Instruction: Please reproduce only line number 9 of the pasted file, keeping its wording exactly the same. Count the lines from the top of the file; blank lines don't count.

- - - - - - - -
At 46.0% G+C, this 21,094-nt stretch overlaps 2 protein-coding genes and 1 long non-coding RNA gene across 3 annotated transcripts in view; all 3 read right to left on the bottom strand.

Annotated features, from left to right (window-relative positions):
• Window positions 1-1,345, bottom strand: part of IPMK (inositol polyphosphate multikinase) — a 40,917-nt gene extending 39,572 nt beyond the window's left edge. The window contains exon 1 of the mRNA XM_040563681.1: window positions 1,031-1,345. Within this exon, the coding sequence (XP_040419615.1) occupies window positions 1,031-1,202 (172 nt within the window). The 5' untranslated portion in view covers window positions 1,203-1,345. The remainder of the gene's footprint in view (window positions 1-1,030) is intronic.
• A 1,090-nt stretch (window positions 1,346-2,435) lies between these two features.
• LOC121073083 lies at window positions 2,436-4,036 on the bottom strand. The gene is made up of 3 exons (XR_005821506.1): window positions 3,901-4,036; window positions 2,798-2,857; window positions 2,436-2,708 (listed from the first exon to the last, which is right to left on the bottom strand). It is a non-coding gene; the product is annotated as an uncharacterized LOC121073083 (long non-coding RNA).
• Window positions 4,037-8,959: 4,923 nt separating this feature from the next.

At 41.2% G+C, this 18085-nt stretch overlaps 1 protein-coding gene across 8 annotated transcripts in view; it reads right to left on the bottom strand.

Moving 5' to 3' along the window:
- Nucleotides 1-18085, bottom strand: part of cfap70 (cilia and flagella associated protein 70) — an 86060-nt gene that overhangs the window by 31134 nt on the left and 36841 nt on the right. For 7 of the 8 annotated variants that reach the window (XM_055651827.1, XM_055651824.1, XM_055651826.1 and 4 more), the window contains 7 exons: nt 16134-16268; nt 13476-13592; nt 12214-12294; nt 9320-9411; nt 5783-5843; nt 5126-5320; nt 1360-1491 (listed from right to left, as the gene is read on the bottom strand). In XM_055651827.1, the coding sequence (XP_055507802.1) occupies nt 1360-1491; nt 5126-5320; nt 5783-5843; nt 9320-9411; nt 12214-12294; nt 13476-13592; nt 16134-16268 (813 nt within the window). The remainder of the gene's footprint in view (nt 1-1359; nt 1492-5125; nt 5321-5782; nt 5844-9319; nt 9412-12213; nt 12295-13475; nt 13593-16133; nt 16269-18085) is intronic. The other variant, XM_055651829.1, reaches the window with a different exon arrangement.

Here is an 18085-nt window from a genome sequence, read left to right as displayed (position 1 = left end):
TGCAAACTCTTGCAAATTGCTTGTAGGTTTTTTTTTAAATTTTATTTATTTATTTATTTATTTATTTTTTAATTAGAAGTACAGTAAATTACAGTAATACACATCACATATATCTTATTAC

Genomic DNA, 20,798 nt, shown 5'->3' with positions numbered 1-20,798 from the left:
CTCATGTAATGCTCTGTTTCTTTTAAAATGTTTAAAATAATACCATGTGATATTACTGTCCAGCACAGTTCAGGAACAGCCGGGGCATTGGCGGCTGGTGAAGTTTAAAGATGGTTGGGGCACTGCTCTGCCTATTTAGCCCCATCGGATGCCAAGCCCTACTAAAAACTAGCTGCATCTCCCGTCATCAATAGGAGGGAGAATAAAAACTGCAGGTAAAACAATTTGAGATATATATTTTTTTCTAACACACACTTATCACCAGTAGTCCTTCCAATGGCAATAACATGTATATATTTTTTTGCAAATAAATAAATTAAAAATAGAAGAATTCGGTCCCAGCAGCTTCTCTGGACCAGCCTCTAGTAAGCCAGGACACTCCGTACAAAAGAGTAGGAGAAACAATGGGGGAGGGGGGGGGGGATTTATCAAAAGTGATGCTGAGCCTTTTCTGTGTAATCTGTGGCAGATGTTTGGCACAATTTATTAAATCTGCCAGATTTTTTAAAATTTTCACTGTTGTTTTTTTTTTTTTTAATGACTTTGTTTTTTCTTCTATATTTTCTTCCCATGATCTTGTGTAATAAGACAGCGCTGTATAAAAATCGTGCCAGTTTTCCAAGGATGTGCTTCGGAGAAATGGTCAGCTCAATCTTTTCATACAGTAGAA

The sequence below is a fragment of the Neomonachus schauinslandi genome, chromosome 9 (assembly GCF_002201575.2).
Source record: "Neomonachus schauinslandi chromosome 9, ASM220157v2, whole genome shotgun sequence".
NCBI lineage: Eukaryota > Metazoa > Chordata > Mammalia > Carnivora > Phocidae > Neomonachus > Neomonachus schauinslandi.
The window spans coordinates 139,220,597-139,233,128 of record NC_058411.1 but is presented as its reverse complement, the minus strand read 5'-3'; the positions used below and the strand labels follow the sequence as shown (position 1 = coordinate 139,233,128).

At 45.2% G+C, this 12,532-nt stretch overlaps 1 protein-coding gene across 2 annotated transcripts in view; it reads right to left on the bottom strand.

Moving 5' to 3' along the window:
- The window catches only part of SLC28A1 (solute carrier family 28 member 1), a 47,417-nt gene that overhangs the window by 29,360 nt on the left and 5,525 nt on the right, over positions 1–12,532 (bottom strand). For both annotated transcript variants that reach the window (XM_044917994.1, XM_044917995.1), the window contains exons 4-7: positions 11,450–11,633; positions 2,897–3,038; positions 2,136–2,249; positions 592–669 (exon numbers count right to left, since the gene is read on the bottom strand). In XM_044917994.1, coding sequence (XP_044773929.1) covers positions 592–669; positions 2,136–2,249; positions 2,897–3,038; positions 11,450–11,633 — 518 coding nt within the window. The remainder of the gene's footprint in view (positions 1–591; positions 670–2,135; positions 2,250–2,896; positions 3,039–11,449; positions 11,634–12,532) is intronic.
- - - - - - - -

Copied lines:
- Nucleotides 1-18085, bottom strand: part of cfap70 (cilia and flagella associated protein 70) — an 86060-nt gene that overhangs the window by 31134 nt on the left and 36841 nt on the right. For 7 of the 8 annotated variants that reach the window (XM_055651827.1, XM_055651824.1, XM_055651826.1 and 4 more), the window contains 7 exons: nt 16134-16268; nt 13476-13592; nt 12214-12294; nt 9320-9411; nt 5783-5843; nt 5126-5320; nt 1360-1491 (listed from right to left, as the gene is read on the bottom strand). In XM_055651827.1, the coding sequence (XP_055507802.1) occupies nt 1360-1491; nt 5126-5320; nt 5783-5843; nt 9320-9411; nt 12214-12294; nt 13476-13592; nt 16134-16268 (813 nt within the window). The remainder of the gene's footprint in view (nt 1-1359; nt 1492-5125; nt 5321-5782; nt 5844-9319; nt 9412-12213; nt 12295-13475; nt 13593-16133; nt 16269-18085) is intronic. The other variant, XM_055651829.1, reaches the window with a different exon arrangement.